• My old blog content was also mostly in markdown, so it was mostly copy and paste kinda work.
  • This site is pretty simple, with just a landing page and blog.

I did hit some snags. Here’s how I worked through them, to help make your own transition a little easier.

Set up and file hierarchy

The first decision I made was to build the whole Crosstab site with Quarto, not just the blog. Although the Quarto documentation says this is possible, it doesn’t show directly how to do it. So here’s what I did.

First, I used Quarto’s create-project command to create a website project, not a blog.

quarto create-project mysite --type website
cd mysite

Then I mimicked a Quarto blog project inside mysite. I created a folder blog for the posts, a listings page, and metadata file.

mkdir blog
cd blog
touch index.qmd
touch _metadata.yml

Each post is then its own folder, with an index.qmd file and optionally a CSS file, requirements.txt, and images.

mkdir my-new-python-post
cd my-new-python-post
touch index.qmd
touch requirements.txt

Ultimately, the overall file structure looks like this:2

 ┣ 📂.quarto
 ┣ 📂_site
 ┣ 📂blog
 ┃ ┣ 📂my-new-python-post
 ┃ ┃ ┣ 📜index.qmd
 ┃ ┃ ┗ 📜requirements.txt
 ┃ ┣ 📜_metadata.yml
 ┃ ┗ 📜index.qmd
 ┣ 📜_quarto.yml
 ┣ 📜about.qmd
 ┣ 📜index.qmd
 ┗ 📜styles.css

Sitemaps and canonical URLs

Quarto can automatically generate a sitemap, although it doesn’t seem to be mentioned in the documentation at all. Following this blog post, just set site-url in the site metadata in the _quarto.yml file.

Quarto’s auto-generated sitemap is also a little funky in that it lists each page’s with the index.html filename, which isn’t necessary and is not typically part of the canonical URL.3

For example, the address of the page you’re reading right now is canonically

But Quarto’s sitemap lists it as

Not a huge deal, but I wrote a tiny Python script to remove this suffix from each entry in the sitemap.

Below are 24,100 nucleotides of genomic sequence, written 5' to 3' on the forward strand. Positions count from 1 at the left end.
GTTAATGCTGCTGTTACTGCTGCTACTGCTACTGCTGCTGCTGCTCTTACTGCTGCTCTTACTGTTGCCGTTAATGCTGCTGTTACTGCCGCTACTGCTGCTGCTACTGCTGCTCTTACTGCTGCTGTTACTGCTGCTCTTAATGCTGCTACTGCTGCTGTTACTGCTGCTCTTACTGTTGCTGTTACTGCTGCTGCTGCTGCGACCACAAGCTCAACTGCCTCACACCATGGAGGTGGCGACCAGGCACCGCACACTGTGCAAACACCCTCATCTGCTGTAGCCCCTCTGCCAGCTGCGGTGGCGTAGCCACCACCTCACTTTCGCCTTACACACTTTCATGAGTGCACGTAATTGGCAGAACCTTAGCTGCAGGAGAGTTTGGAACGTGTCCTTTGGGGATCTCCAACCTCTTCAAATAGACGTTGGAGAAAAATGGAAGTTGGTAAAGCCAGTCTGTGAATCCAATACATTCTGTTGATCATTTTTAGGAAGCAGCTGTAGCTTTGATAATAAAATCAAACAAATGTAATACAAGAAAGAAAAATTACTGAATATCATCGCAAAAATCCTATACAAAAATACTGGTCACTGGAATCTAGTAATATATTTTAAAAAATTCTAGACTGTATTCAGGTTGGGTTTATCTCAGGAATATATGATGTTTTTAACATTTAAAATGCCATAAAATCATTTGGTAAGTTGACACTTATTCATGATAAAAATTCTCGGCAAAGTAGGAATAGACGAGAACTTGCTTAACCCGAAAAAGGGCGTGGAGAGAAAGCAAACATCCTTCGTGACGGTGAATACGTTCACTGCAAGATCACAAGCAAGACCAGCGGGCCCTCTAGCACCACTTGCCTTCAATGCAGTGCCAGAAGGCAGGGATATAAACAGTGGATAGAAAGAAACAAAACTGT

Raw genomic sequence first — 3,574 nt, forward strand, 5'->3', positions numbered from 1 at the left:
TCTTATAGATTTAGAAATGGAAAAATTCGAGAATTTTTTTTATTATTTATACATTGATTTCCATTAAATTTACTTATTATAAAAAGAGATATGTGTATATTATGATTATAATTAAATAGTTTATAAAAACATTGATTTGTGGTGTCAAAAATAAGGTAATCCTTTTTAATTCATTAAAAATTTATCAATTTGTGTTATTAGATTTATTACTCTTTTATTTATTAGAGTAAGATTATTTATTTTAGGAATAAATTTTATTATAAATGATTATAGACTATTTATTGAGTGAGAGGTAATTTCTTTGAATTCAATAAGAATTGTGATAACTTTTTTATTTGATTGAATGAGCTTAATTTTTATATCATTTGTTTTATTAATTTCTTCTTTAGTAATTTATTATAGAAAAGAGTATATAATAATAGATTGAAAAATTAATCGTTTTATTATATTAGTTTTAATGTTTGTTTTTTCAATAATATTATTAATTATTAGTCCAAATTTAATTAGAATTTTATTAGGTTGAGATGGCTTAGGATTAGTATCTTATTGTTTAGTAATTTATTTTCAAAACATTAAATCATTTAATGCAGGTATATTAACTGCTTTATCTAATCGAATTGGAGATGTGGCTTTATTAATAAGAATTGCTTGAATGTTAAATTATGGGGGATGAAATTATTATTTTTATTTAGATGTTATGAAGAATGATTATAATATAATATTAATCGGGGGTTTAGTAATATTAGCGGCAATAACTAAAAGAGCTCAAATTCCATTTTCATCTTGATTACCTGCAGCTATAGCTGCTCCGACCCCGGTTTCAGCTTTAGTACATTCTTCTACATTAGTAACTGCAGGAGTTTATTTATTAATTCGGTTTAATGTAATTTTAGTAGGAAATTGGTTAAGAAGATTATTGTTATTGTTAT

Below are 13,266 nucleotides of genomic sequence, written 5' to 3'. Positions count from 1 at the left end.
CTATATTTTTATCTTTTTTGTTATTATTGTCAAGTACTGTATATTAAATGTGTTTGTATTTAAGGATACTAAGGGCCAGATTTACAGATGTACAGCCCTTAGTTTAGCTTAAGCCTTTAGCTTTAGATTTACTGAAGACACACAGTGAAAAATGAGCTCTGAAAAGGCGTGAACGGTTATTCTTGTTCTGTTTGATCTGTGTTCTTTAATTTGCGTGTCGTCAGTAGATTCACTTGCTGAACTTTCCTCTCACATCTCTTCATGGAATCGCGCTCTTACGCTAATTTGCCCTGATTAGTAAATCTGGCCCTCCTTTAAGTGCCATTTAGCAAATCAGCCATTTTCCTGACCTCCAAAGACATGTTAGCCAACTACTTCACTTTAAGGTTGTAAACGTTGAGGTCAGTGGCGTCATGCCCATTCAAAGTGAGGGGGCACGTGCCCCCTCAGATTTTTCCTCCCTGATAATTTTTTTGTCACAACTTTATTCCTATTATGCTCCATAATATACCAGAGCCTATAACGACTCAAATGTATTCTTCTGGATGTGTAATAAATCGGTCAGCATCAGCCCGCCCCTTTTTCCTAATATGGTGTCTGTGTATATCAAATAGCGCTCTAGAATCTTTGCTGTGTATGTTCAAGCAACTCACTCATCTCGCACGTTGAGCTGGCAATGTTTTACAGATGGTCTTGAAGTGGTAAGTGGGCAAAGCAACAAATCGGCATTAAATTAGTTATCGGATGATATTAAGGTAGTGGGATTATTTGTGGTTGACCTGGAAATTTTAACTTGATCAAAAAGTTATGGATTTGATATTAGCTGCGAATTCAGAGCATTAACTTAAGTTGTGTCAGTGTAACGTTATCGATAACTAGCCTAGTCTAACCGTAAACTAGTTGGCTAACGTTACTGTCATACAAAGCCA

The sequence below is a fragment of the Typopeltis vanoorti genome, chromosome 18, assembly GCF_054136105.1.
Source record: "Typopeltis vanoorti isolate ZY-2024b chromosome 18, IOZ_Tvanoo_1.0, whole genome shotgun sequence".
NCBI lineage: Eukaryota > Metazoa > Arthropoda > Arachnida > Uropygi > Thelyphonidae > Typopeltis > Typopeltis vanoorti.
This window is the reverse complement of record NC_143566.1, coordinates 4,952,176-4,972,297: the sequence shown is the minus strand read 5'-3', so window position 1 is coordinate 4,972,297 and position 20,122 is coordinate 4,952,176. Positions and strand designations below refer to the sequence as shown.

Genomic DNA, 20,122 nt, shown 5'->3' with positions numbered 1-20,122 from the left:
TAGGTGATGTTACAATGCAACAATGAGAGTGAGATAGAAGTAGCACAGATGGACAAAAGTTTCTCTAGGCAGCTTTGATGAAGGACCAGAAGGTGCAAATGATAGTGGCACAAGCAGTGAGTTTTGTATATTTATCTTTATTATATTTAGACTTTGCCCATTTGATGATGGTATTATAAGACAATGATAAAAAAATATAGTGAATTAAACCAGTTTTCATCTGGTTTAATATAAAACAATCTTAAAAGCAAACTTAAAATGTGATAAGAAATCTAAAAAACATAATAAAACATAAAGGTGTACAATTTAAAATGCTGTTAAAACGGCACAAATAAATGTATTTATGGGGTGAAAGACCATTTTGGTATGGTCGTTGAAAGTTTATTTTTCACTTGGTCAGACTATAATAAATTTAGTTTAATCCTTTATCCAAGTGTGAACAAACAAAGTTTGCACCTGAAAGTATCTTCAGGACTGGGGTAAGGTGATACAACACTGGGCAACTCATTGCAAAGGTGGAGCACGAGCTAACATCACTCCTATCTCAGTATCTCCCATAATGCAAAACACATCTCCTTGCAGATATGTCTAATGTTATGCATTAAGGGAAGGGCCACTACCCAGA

import os

with open("_site/sitemap.xml", "r") as f:
    sitemap = f.readlines()

sitemap = [x.replace("/index.html", "") for x in sitemap]

with open("_site/sitemap.xml", "w") as f:

Quarto will run this script automatically as part of each render, if included in the post-render field of the site metadata in _quarto.yml.

Speaking of canonical URLs, Quarto doesn’t have a built-in place to specify them, so I include them manually in each page’s header. In the markdown file for this page, for example, the format field of the metadata looks like

      text: <link rel="canonical" href="">

Working with virtual environments is clunky

I use a separate conda virtual environment for each Python article and I don’t see a super smooth way to manage this with Quarto, unfortunately.

My workaround is pick a slug for each article and to use it for both the article folder name (which becomes the URL) and the conda environment name. Then I just have to remember to activate the virtual environment for the article I’m working on. Fortunately, Quarto can freeze other articles so they don’t get overwritten in a different execution environment. Still, I wouldn’t call this a solution, and it makes me nervous. I hope the Quarto devs think of a more elegant workflow.

Custom CSS

While I did commit to trusting Quarto’s design defaults, it was helpful to know some CSS for final style tweaks. Bootstrap in particular is especially useful for laying out landing pages, although not critical for blog posts. Even for blog posts, though, I made some small style changes. For example, to change table headers to match the site theme I added this snippet to a file styles.css in the blog folder.

tr.header {
    background-color: #2C3E50;
    color: white;
    vertical-align: middle;

How it turned out

I’m quite happy with my decision to port the site to Quarto. As anticipated, the site looks better, and it’s much faster to create and edit new content. I suspect Quarto’s rough edges will be smoothed out in the coming months as Posit gathers feedback and iterates. In any event, the Quarto snags I hit were minor compared to the time I spent tweaking and writing custom rendering scripts in my previous Webflow-based system.


  • Listing image by Kimberly Farmer on Unsplash.


  1. This site is now another exemplar, of course.↩︎

  2. I’ve ommitted the contents of the .quarto and _site folders for clarity, and in my case I deleted the about page.↩︎

  3. I am not at all an expert in SEO, so please send me a note if you think I’ve got this wrong.↩︎